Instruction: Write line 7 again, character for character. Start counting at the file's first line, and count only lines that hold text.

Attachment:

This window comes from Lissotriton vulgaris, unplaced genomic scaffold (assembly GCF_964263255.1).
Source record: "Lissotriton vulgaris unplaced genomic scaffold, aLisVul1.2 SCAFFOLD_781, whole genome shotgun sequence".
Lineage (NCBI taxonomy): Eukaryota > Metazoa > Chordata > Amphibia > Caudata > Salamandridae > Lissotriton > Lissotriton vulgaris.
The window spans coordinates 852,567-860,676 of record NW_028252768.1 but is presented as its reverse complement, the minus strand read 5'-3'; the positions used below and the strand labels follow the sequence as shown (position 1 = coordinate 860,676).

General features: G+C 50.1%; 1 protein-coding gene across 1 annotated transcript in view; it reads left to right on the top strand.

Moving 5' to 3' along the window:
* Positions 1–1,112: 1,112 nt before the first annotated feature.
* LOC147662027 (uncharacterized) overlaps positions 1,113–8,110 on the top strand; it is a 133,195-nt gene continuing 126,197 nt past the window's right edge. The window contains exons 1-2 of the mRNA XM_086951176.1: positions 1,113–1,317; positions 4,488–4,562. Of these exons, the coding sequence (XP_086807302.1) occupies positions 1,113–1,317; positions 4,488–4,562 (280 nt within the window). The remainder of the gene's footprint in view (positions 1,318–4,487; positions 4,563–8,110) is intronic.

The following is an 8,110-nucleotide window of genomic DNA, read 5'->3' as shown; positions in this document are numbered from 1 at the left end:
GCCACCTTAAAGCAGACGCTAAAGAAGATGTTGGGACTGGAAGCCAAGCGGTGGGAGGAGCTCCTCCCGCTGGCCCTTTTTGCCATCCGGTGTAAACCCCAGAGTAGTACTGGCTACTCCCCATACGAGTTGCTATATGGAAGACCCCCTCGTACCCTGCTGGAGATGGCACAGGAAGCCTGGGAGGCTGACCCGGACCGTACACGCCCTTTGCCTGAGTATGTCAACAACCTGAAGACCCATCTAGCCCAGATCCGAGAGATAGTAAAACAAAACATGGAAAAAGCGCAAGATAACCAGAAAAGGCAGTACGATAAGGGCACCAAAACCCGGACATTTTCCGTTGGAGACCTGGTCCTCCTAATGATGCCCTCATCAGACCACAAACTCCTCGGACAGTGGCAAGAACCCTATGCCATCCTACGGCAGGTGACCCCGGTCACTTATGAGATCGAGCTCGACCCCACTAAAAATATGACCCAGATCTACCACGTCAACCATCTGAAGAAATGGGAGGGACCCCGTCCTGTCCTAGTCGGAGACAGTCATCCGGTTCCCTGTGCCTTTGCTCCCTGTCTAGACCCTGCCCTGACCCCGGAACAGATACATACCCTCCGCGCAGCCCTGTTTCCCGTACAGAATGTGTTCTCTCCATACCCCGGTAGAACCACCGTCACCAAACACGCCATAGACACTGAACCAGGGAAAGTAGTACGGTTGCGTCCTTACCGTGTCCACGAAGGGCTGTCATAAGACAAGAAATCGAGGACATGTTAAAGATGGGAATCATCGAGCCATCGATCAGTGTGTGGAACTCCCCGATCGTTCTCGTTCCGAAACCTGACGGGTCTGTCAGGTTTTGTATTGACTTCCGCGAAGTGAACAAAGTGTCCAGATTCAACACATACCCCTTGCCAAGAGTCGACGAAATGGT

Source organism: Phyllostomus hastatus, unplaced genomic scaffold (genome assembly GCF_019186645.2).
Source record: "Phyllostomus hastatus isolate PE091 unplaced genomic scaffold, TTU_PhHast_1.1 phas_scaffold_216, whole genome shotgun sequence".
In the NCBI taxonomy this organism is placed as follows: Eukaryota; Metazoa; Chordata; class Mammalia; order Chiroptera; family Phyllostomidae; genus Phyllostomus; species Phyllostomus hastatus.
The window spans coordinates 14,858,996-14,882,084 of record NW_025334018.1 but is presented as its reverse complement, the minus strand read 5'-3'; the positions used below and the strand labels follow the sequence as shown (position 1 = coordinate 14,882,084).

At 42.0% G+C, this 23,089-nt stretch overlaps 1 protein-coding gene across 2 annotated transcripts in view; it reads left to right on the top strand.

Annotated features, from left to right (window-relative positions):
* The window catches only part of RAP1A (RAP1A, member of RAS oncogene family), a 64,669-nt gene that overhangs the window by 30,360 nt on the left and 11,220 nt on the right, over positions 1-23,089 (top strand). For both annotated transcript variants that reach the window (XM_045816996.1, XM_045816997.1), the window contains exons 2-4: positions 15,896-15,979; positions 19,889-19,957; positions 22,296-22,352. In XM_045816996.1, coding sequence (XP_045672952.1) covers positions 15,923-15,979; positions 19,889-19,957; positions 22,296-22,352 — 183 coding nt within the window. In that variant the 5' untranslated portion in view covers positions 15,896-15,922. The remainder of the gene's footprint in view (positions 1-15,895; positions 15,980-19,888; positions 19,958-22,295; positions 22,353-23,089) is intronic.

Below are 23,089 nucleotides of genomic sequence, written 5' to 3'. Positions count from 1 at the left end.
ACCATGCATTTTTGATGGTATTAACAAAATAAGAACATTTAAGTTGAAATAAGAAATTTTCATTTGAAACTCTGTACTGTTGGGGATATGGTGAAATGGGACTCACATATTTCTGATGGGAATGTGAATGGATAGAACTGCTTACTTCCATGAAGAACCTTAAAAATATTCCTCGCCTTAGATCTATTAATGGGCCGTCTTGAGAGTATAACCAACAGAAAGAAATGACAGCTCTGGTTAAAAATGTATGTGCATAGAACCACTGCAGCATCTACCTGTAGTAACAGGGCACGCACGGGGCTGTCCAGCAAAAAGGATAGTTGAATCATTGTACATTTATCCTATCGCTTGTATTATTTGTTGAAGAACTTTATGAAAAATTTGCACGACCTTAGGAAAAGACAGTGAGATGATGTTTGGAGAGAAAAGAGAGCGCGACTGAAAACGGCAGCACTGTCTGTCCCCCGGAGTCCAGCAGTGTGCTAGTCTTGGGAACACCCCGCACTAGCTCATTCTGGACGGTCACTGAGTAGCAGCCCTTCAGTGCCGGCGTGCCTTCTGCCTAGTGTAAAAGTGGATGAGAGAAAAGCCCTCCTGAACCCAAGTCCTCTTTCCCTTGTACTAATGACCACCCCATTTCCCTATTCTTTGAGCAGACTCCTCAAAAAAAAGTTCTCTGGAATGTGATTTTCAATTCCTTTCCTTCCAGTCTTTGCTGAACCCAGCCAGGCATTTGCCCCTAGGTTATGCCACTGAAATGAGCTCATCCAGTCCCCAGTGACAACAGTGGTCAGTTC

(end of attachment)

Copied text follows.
* Positions 1–1,112: 1,112 nt before the first annotated feature.